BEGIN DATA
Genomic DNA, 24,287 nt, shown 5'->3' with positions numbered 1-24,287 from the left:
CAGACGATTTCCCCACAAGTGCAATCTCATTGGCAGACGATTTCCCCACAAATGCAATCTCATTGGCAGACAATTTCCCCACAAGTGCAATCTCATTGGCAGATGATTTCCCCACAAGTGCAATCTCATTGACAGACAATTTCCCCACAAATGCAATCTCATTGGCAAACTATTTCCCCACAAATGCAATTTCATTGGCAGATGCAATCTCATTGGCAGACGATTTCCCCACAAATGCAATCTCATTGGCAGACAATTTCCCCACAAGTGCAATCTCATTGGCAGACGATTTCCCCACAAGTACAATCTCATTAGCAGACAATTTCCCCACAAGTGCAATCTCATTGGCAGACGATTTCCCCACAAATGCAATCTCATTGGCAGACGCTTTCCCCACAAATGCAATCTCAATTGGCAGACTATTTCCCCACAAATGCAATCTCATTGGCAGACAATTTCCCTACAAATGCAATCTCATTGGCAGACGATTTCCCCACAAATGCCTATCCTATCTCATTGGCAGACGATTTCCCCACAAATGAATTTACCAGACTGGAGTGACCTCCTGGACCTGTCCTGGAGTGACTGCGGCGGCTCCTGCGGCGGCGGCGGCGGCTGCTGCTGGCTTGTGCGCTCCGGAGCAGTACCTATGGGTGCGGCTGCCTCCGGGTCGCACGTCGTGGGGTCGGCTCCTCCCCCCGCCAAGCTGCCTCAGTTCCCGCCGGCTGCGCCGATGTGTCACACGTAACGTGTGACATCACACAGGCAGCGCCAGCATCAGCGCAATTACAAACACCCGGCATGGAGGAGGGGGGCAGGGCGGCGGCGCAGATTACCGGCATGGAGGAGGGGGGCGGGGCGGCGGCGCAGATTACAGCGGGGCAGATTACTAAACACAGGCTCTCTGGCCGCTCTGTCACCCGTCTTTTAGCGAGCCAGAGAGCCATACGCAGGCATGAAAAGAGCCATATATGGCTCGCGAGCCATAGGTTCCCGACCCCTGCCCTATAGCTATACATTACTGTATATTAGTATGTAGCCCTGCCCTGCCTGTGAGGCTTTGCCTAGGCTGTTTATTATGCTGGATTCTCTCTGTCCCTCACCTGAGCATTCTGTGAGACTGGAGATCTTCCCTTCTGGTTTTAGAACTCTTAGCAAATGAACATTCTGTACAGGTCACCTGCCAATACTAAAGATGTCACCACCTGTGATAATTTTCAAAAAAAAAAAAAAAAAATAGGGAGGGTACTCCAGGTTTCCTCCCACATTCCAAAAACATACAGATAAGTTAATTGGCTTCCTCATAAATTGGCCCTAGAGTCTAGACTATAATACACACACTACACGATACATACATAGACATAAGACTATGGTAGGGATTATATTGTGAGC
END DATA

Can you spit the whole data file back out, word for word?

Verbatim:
Genomic DNA, 24,287 nt, shown 5'->3' with positions numbered 1-24,287 from the left:
CAGACGATTTCCCCACAAGTGCAATCTCATTGGCAGACGATTTCCCCACAAATGCAATCTCATTGGCAGACAATTTCCCCACAAGTGCAATCTCATTGGCAGATGATTTCCCCACAAGTGCAATCTCATTGACAGACAATTTCCCCACAAATGCAATCTCATTGGCAAACTATTTCCCCACAAATGCAATTTCATTGGCAGATGCAATCTCATTGGCAGACGATTTCCCCACAAATGCAATCTCATTGGCAGACAATTTCCCCACAAGTGCAATCTCATTGGCAGACGATTTCCCCACAAGTACAATCTCATTAGCAGACAATTTCCCCACAAGTGCAATCTCATTGGCAGACGATTTCCCCACAAATGCAATCTCATTGGCAGACGCTTTCCCCACAAATGCAATCTCAATTGGCAGACTATTTCCCCACAAATGCAATCTCATTGGCAGACAATTTCCCTACAAATGCAATCTCATTGGCAGACGATTTCCCCACAAATGCCTATCCTATCTCATTGGCAGACGATTTCCCCACAAATGAATTTACCAGACTGGAGTGACCTCCTGGACCTGTCCTGGAGTGACTGCGGCGGCTCCTGCGGCGGCGGCGGCGGCTGCTGCTGGCTTGTGCGCTCCGGAGCAGTACCTATGGGTGCGGCTGCCTCCGGGTCGCACGTCGTGGGGTCGGCTCCTCCCCCCGCCAAGCTGCCTCAGTTCCCGCCGGCTGCGCCGATGTGTCACACGTAACGTGTGACATCACACAGGCAGCGCCAGCATCAGCGCAATTACAAACACCCGGCATGGAGGAGGGGGGCAGGGCGGCGGCGCAGATTACCGGCATGGAGGAGGGGGGCGGGGCGGCGGCGCAGATTACAGCGGGGCAGATTACTAAACACAGGCTCTCTGGCCGCTCTGTCACCCGTCTTTTAGCGAGCCAGAGAGCCATACGCAGGCATGAAAAGAGCCATATATGGCTCGCGAGCCATAGGTTCCCGACCCCTGCCCTATAGCTATACATTACTGTATATTAGTATGTAGCCCTGCCCTGCCTGTGAGGCTTTGCCTAGGCTGTTTATTATGCTGGATTCTCTCTGTCCCTCACCTGAGCATTCTGTGAGACTGGAGATCTTCCCTTCTGGTTTTAGAACTCTTAGCAAATGAACATTCTGTACAGGTCACCTGCCAATACTAAAGATGTCACCACCTGTGATAATTTTCAAAAAAAAAAAAAAAAAATAGGGAGGGTACTCCAGGTTTCCTCCCACATTCCAAAAACATACAGATAAGTTAATTGGCTTCCTCATAAATTGGCCCTAGAGTCTAGACTATAATACACACACTACACGATACATACATAGACATAAGACTATGGTAGGGATTATATTGTGAGC